The Boy Scouts of America still plans to hold its national jamboree next year at Fort A.P. Hill in Virginia, despite recent tests showing toxic dioxin-contaminated soil at the Army base where 31,000 scouts and leaders camped at the 1981 jamboree, top Scouting officials said yesterday.
Ralph W. Jordan, director of next summer's jamboree, said he was "satisfied that the contamination was not great enough to pose a health hazard" now or three years ago when Boy Scouts from across the United States and 28 nations camped at the 76,000-acre Army base 90 miles south of Washington.
But Jordan added that national Boy Scout leaders have asked a Vienna engineering firm to begin testing tomorrow to determine the extent of the dioxin contamination, which was centered in and around a small shed where the Army stored liquid herbicides until 1978.
During the 1981 jamboree, several scout leaders slept 10 to 15 feet from the shed, while scouts nearest to the shed were from Texas and other southwestern states and camped about 150 feet from the small building, according to Boy Scout and Army officials. The jamboree drew hundreds of scouts from the Washington area, but officials were uncertain yesterday where those scouts camped.
The Army, which as early as January 1983 had targeted the storage shed as a possible source of contamination, notified several Virginia and federal agencies earlier this month of soil tests showing high dioxin levels at the shed. The Boy Scouts were notified of the test results last Wednesday; the results were officially announced two days later.
Assistant Army Secretary P. Pat Hillier said yesterday that the military will "move agressively" to dismantle the storage shed and clean the surrounding area of remaining dioxin prior to the arrival in July of 28,700 young people and adults attending the 11th National Boy Scout Jamboree, held every four years at sites around the country.
The Army, which last week asked the federal Centers for Disease Control in Atlanta to analyze its dioxin test data, also is attempting to reach Army personnel who may have come into contact with the herbicide.
"Our presence at Fort A.P. Hill is contingent on the site being safe for the scouts," Jordan said in an interview from national Boy Scout headquarters in Irving, Tex., where he and other scouting officials held a news conference yesterday to reaffirm their plans to stage the event again in central Virginia.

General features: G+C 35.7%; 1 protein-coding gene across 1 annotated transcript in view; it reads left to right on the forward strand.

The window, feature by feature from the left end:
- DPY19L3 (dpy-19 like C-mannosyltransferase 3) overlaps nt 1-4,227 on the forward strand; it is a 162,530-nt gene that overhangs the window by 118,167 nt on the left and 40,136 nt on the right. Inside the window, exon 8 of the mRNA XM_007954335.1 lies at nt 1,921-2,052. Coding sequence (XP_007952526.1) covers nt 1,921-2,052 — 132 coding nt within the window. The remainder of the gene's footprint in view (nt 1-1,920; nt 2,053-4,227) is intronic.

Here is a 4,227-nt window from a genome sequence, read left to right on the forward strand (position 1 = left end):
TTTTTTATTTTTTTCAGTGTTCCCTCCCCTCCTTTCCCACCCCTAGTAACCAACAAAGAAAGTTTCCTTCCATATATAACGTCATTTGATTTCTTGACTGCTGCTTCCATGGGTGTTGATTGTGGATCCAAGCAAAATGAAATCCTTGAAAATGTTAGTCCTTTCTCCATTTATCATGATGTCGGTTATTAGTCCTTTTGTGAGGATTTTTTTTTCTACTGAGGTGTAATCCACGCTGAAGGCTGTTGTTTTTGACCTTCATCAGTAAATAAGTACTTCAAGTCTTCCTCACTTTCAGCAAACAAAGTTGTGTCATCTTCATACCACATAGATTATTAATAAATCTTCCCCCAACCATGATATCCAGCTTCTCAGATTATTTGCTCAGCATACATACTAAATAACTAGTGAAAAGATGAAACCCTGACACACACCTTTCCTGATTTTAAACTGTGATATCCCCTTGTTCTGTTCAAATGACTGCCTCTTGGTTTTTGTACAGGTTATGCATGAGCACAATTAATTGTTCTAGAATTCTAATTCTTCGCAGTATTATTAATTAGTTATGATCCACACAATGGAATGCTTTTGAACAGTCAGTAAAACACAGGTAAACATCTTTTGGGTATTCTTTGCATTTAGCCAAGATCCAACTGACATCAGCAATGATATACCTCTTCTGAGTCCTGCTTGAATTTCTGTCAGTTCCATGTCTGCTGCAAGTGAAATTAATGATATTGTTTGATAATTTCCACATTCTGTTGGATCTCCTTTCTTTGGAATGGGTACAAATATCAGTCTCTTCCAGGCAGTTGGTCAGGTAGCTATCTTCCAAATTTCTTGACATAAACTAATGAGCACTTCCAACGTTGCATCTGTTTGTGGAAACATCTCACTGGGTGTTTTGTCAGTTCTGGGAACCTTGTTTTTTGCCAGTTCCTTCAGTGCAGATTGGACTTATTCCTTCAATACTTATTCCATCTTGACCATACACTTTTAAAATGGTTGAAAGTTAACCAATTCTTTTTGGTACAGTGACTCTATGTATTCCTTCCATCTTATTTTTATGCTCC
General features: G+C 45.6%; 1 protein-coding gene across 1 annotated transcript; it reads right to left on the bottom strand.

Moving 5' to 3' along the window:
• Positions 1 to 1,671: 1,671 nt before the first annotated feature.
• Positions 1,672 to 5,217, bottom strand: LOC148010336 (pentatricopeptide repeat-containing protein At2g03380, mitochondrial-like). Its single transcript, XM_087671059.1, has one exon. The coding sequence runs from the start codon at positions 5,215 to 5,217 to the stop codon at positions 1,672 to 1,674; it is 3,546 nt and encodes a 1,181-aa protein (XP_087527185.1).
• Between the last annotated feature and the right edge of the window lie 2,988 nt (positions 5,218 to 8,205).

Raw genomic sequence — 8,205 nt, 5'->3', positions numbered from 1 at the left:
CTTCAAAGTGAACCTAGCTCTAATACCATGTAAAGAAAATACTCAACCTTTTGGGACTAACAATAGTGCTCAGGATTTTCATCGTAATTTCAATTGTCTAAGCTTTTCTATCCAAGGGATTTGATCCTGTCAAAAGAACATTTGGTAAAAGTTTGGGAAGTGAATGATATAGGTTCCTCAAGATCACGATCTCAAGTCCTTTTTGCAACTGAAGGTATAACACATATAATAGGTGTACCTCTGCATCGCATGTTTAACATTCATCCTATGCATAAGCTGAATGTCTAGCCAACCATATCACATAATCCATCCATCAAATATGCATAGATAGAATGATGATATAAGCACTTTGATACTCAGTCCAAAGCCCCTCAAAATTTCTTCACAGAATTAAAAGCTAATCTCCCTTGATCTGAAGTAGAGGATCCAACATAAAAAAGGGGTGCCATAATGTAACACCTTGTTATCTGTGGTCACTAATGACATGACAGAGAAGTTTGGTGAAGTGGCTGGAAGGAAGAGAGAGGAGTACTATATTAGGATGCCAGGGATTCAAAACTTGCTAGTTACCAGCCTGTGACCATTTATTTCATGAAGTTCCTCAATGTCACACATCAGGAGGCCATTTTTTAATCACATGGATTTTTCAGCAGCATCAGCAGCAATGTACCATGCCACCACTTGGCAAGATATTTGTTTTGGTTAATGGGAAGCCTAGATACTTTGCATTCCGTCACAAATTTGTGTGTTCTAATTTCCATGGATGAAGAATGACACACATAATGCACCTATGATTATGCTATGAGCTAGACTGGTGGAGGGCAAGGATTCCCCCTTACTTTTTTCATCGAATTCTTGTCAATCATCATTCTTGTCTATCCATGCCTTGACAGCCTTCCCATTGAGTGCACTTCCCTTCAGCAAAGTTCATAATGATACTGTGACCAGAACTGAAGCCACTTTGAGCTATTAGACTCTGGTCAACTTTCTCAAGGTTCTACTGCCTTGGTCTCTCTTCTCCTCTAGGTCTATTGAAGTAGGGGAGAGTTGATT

But the cleanup and further soil testing planned by the Army and Boy Scouts came amid complaints by one poison expert that both groups were doing too little to determine whether scouts had been contaminated by the dioxin.
Dioxin is a byproduct in the manufacture of the herbicide 2,4,5-T. Some experts have linked the extremely toxic substance to certain cancers, genetic abnormalities and other disorders.
Dr. Barry H. Rumack, a pesticide expert in Denver who was notified of the A.P. Hill dioxin tests last week, urged those who attended the 1981 jamboree to see physicians as soon as possible.
The Army and Boy Scouts "would like this issue to go away," said Rumack. "Their way to make it go away is to say there's no problem."
In soil samples taken earlier this year, the Army found 228 parts per billion (ppb) of toxic dioxin beneath the storage shed and 3 ppb about 150 feet downhill from the shed. Rumack contended that the maximum safe level of dioxin is generally accepted to be 1 ppb.
However, Army spokesman Maj. Jay Craig said that no time during the 10-day jamboree in 1981 were "Boy Scouts or leaders exposed to potentially hazardous levels of dioxin." The Army's Hillier added that the dioxin would have posed a danger only if a scout "ingested the soil."
"You almost had to be eating it" to be in danger, Hillier said.
Craig added that while the Army was not advising scouts to see a physician, "we think that if they want peace of mind they should."
Several Army spokesmen said they have received telephone calls from parents around the country who were anxious about the possibility that family members who attended the 1981 jamboree may have been contaminated by dioxin.
One scout leader in Pennsylvania called an Army spokesman in Virginia yesterday to say he was about to attend an Eagle Scout ceremony attended by nine scouts who were at the 1981 jamboree. The leader wanted to know what he could tell the scouts and their parents to calm their fears, the Army official said.
A special information packet concerning the dioxin contamination at Fort A.P. Hill may be obtained by calling the Army at (202) 697-2564 or (202) 697-7589, or by writing to the Department of the Army, Office of the Chief of Public Affairs, Media Relations Division, Room 2E641, The Pentagon, Washington, D.C. 20310-1507